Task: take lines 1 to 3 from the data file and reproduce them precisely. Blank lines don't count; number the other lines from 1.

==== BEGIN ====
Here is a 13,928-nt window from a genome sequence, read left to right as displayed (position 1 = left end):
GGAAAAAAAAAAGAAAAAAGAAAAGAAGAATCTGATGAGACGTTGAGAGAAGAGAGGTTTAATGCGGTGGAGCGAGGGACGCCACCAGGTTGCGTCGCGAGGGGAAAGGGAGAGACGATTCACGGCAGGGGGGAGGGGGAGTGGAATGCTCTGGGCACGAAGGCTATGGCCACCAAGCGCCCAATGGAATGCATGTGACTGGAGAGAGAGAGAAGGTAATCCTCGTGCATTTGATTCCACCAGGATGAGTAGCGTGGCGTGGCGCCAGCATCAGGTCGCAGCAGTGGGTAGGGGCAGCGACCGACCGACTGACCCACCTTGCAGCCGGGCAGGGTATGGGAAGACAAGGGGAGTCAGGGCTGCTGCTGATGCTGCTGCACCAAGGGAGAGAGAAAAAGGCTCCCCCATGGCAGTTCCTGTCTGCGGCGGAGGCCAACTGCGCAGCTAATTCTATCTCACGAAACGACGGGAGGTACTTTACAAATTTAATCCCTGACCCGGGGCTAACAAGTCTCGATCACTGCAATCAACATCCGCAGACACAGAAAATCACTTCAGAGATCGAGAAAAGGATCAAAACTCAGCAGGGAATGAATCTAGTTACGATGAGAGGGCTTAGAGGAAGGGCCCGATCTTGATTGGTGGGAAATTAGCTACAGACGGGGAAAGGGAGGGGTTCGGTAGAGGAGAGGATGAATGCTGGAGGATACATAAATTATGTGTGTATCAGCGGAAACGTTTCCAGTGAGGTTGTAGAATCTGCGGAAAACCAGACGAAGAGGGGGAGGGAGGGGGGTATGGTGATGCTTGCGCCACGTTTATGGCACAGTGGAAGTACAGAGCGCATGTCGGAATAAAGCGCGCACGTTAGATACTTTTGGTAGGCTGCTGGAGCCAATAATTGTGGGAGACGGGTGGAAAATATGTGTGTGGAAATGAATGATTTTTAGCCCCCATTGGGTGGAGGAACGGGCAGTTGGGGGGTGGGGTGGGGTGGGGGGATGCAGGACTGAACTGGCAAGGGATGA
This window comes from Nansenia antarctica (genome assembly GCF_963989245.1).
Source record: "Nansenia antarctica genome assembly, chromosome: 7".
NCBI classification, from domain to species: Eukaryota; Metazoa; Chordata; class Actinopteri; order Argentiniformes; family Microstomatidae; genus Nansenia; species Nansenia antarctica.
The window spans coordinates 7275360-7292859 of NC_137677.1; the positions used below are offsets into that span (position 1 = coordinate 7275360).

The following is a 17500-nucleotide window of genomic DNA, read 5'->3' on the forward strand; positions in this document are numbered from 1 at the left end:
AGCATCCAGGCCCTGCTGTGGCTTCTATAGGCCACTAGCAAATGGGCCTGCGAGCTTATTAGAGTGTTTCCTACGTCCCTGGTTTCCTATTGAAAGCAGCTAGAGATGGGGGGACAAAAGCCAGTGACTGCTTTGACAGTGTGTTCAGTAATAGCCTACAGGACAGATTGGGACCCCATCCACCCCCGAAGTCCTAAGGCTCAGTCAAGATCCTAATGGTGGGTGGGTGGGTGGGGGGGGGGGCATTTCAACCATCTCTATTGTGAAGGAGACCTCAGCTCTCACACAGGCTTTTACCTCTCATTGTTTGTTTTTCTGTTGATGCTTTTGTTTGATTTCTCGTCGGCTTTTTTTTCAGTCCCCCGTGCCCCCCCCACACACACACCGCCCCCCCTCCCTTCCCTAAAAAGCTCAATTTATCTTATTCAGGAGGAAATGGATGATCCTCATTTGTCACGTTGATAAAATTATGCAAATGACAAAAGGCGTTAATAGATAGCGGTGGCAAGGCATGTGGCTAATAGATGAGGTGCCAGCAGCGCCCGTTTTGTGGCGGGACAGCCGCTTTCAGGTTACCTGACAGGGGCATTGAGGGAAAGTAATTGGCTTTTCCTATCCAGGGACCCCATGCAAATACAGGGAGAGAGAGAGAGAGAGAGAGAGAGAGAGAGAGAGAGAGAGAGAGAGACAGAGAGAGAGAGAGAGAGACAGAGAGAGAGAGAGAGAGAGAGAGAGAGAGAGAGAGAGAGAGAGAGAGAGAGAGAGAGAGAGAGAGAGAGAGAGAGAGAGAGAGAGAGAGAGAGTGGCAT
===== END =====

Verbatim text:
Here is a 13,928-nt window from a genome sequence, read left to right as displayed (position 1 = left end):
GGAAAAAAAAAAGAAAAAAGAAAAGAAGAATCTGATGAGACGTTGAGAGAAGAGAGGTTTAATGCGGTGGAGCGAGGGACGCCACCAGGTTGCGTCGCGAGGGGAAAGGGAGAGACGATTCACGGCAGGGGGGAGGGGGAGTGGAATGCTCTGGGCACGAAGGCTATGGCCACCAAGCGCCCAATGGAATGCATGTGACTGGAGAGAGAGAGAAGGTAATCCTCGTGCATTTGATTCCACCAGGATGAGTAGCGTGGCGTGGCGCCAGCATCAGGTCGCAGCAGTGGGTAGGGGCAGCGACCGACCGACTGACCCACCTTGCAGCCGGGCAGGGTATGGGAAGACAAGGGGAGTCAGGGCTGCTGCTGATGCTGCTGCACCAAGGGAGAGAGAAAAAGGCTCCCCCATGGCAGTTCCTGTCTGCGGCGGAGGCCAACTGCGCAGCTAATTCTATCTCACGAAACGACGGGAGGTACTTTACAAATTTAATCCCTGACCCGGGGCTAACAAGTCTCGATCACTGCAATCAACATCCGCAGACACAGAAAATCACTTCAGAGATCGAGAAAAGGATCAAAACTCAGCAGGGAATGAATCTAGTTACGATGAGAGGGCTTAGAGGAAGGGCCCGATCTTGATTGGTGGGAAATTAGCTACAGACGGGGAAAGGGAGGGGTTCGGTAGAGGAGAGGATGAATGCTGGAGGATACATAAATTATGTGTGTATCAGCGGAAACGTTTCCAGTGAGGTTGTAGAATCTGCGGAAAACCAGACGAAGAGGGGGAGGGAGGGGGGTATGGTGATGCTTGCGCCACGTTTATGGCACAGTGGAAGTACAGAGCGCATGTCGGAATAAAGCGCGCACGTTAGATACTTTTGGTAGGCTGCTGGAGCCAATAATTGTGGGAGACGGGTGGAAAATATGTGTGTGGAAATGAATGATTTTTAGCCCCCATTGGGTGGAGGAACGGGCAGTTGGGGGGTGGGGTGGGGTGGGGGGATGCAGGACTGAACTGGCAAGGGATGA
This window comes from Nansenia antarctica (genome assembly GCF_963989245.1).